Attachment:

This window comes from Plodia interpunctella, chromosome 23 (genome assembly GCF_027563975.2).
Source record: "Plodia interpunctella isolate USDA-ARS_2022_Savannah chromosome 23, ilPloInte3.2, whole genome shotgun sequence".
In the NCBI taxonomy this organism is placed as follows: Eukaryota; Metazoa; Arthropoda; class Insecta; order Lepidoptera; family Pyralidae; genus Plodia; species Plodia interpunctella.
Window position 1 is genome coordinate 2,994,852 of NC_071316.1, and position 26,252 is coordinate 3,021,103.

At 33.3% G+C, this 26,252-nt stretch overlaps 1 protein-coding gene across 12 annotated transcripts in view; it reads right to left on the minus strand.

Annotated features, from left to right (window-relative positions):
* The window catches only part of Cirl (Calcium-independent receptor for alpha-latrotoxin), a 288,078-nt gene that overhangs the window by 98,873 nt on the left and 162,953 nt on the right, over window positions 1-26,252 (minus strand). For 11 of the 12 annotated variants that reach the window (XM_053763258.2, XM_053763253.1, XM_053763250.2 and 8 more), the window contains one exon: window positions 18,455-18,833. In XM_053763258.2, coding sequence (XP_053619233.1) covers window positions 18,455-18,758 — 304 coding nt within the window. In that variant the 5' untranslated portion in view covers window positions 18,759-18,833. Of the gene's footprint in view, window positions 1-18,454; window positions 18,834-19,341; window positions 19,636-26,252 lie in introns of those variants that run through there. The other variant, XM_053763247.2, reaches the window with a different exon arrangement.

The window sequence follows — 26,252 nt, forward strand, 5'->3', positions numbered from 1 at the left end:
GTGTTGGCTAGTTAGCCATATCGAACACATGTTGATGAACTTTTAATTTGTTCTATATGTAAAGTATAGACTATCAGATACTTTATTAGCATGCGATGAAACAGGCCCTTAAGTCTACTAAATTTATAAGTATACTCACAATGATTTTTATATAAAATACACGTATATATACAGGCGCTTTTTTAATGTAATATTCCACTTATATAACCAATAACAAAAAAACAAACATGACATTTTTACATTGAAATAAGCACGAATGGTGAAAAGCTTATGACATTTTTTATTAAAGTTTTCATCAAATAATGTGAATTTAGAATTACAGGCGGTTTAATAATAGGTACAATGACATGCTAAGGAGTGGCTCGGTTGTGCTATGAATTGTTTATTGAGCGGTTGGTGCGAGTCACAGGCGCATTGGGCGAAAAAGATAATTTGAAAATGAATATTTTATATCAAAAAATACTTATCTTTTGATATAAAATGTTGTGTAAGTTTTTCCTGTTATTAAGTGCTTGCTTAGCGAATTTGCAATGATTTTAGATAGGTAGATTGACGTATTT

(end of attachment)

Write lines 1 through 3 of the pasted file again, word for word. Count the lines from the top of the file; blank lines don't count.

This window comes from Plodia interpunctella, chromosome 23 (genome assembly GCF_027563975.2).
Source record: "Plodia interpunctella isolate USDA-ARS_2022_Savannah chromosome 23, ilPloInte3.2, whole genome shotgun sequence".
In the NCBI taxonomy this organism is placed as follows: Eukaryota; Metazoa; Arthropoda; class Insecta; order Lepidoptera; family Pyralidae; genus Plodia; species Plodia interpunctella.